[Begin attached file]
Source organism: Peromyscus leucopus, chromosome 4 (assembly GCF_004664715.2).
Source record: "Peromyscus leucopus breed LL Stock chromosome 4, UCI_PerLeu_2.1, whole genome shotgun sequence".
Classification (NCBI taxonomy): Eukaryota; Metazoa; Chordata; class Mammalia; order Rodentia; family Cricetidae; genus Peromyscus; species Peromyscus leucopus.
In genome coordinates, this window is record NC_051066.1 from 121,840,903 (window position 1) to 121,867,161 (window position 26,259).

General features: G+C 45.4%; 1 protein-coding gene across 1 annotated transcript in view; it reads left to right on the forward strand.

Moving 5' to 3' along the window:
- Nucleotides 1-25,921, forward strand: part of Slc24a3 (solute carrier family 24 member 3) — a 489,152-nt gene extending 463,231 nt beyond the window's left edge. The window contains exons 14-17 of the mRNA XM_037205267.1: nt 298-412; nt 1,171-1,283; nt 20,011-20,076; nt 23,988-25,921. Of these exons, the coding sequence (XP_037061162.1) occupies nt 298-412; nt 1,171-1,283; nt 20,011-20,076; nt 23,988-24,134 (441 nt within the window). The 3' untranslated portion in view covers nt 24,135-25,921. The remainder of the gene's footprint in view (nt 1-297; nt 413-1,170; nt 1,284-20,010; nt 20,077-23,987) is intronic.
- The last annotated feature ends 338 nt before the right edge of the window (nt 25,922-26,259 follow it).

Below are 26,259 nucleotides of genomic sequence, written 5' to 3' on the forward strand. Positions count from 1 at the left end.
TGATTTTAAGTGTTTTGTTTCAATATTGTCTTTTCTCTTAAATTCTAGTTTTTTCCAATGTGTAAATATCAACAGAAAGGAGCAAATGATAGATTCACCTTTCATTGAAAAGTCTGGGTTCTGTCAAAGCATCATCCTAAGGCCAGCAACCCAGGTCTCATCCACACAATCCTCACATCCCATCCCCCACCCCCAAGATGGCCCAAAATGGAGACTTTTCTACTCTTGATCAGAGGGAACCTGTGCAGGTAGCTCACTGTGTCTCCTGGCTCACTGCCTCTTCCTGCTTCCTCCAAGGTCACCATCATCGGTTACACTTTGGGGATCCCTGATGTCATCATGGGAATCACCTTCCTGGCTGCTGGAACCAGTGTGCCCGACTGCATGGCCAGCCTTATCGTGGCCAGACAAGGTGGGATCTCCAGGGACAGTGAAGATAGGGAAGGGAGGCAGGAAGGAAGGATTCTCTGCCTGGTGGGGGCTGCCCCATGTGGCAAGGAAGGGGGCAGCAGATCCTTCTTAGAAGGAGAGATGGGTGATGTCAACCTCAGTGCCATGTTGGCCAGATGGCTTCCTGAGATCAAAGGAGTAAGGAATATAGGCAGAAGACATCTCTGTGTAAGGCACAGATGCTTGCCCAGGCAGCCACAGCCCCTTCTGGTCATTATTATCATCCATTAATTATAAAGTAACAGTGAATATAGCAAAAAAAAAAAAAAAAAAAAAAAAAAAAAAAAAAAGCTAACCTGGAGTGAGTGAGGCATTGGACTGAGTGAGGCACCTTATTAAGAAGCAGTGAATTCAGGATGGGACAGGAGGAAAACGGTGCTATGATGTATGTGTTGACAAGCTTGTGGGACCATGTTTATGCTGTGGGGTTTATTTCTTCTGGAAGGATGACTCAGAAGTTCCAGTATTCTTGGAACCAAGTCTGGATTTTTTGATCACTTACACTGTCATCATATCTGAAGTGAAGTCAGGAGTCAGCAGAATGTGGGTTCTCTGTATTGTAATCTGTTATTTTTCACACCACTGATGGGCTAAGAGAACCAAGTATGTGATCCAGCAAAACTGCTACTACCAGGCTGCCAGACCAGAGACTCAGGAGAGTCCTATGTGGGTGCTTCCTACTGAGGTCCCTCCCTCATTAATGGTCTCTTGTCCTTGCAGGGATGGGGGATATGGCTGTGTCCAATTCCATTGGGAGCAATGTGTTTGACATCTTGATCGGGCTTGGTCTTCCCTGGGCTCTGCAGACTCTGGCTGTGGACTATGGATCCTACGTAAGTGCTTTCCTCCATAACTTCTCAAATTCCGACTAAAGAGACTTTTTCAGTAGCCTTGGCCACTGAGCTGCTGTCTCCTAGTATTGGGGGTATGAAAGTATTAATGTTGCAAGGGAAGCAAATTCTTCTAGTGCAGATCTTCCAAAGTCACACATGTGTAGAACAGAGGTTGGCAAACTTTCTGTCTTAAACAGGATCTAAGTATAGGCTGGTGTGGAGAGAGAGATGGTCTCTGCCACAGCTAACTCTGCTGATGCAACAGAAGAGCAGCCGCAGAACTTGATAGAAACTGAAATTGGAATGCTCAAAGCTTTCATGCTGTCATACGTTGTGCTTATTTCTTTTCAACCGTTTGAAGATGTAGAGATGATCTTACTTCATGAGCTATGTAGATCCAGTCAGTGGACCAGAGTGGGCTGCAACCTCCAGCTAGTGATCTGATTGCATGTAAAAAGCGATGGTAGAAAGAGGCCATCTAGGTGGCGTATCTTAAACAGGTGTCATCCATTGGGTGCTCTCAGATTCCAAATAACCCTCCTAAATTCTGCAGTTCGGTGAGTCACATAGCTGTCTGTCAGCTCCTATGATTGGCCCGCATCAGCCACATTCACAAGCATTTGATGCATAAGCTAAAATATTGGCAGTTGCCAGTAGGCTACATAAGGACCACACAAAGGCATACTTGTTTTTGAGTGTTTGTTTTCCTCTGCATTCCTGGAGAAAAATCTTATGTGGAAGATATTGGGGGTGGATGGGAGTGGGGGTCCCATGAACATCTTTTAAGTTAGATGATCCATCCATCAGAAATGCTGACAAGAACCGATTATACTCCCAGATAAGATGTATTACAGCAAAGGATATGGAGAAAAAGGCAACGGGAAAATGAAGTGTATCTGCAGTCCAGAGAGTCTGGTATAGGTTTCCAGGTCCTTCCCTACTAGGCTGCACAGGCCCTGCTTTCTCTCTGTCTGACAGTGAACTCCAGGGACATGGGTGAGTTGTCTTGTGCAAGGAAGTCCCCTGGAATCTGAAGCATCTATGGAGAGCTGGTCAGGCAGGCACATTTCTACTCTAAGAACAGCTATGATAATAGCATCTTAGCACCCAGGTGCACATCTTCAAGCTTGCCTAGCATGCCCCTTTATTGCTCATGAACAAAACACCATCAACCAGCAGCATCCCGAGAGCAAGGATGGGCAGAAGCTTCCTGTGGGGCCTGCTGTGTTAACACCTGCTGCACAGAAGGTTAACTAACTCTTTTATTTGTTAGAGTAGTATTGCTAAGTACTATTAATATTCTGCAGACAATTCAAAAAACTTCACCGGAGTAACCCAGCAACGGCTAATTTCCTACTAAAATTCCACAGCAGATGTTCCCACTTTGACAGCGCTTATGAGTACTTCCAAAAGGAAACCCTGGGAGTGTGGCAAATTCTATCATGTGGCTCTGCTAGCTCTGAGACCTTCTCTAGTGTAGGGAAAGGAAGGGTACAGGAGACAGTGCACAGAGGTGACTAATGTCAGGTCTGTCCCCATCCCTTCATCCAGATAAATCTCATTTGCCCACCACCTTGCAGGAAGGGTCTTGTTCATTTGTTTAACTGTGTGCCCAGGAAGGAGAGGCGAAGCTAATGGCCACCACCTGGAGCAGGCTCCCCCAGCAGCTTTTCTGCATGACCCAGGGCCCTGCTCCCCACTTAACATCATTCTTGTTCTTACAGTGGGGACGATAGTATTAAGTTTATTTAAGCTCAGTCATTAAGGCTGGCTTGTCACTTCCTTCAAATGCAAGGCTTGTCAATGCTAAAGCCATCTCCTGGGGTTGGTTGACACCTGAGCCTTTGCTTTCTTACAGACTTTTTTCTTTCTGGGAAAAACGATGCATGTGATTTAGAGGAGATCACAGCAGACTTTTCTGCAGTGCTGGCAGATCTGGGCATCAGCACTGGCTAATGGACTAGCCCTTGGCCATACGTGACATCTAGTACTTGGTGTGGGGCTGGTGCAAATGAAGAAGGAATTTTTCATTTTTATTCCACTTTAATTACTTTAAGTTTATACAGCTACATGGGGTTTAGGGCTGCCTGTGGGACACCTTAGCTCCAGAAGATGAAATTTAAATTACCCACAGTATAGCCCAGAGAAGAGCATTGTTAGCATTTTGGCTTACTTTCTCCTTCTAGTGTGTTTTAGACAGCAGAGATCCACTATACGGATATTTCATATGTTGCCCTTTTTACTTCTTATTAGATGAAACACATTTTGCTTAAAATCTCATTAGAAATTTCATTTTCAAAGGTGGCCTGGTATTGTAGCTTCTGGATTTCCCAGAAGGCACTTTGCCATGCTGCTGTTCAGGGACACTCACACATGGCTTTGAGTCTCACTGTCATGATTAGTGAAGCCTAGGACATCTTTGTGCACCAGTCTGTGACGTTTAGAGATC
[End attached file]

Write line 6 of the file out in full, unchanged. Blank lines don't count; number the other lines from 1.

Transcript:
Moving 5' to 3' along the window: